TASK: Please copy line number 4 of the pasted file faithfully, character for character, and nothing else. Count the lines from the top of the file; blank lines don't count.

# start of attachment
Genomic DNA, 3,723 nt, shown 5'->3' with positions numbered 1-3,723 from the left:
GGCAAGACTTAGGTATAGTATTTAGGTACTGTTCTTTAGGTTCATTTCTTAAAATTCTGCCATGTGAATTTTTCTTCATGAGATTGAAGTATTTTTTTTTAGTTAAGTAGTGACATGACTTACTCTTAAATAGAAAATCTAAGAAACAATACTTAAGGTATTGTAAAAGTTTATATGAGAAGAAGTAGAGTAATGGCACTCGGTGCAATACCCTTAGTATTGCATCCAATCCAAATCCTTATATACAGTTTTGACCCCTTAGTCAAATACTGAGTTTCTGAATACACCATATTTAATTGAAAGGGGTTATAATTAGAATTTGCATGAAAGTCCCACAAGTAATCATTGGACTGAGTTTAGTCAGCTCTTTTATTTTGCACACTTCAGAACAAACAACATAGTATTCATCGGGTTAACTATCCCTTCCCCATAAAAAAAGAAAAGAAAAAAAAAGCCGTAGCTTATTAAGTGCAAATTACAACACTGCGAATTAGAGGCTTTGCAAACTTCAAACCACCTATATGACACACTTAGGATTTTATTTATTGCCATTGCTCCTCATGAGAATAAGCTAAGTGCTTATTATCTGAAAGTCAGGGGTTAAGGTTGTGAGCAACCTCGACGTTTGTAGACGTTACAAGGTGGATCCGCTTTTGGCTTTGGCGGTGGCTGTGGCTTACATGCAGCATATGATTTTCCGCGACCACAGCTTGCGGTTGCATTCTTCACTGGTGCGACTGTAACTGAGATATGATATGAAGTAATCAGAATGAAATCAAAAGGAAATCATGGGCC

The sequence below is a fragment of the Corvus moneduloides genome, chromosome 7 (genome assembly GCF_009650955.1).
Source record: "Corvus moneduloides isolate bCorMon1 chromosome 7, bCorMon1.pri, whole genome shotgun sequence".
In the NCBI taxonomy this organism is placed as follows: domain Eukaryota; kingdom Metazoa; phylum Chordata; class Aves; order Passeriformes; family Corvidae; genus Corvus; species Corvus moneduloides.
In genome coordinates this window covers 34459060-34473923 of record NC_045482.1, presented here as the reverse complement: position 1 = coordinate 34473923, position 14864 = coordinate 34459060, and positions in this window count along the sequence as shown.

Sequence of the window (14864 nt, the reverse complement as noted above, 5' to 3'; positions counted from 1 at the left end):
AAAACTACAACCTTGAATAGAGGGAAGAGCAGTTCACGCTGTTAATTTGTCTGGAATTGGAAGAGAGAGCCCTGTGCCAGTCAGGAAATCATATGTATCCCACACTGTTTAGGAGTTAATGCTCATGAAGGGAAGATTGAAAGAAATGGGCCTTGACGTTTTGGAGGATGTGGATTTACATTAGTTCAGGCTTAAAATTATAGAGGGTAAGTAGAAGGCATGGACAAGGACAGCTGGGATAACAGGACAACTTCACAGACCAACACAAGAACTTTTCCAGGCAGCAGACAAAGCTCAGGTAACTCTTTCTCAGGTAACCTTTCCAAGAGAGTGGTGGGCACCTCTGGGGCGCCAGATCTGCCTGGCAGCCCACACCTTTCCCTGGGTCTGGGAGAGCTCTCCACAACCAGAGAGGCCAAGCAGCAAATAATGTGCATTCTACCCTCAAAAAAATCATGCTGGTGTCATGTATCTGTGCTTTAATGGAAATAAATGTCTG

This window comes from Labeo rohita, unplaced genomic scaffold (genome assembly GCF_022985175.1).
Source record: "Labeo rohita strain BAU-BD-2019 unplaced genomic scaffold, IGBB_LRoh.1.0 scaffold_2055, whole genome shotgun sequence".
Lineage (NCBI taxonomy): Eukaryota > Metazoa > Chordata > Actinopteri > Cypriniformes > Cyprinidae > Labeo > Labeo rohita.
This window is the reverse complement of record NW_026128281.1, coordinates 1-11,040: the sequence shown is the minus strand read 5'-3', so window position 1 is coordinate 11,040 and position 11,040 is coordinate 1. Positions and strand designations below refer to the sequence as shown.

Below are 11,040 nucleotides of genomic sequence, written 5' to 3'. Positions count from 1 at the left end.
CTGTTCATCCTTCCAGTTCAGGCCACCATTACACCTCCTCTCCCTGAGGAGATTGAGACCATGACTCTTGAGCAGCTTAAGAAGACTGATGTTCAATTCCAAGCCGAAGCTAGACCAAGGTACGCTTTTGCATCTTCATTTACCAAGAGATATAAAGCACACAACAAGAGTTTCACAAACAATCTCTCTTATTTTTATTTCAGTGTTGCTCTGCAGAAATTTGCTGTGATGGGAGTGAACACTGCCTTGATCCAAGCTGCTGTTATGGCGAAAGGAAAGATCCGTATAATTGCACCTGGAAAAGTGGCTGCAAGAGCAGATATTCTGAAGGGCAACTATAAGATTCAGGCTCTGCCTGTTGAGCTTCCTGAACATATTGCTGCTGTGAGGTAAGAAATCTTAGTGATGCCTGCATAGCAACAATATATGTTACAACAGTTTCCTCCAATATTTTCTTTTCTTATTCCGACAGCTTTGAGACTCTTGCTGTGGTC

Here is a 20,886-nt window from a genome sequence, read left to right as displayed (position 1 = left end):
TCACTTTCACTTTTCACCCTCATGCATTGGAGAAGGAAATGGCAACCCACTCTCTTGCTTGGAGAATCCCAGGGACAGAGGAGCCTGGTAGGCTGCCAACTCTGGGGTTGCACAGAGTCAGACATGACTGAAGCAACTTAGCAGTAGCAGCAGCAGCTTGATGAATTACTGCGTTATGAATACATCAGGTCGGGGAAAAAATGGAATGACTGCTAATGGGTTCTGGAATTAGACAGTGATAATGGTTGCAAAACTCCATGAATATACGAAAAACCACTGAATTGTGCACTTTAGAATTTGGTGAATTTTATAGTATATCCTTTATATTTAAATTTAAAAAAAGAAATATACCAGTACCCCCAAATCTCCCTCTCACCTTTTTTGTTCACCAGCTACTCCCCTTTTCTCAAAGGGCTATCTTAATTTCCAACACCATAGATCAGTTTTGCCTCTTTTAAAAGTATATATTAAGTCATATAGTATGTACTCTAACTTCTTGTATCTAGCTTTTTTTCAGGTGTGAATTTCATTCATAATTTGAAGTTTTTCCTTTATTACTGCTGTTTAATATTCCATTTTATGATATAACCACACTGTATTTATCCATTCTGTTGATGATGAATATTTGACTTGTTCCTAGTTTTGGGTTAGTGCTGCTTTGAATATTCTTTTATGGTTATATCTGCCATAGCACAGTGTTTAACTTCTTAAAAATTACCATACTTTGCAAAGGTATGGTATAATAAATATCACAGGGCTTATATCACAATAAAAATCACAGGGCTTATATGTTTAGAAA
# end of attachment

Source record: "Corvus moneduloides isolate bCorMon1 chromosome 7, bCorMon1.pri, whole genome shotgun sequence".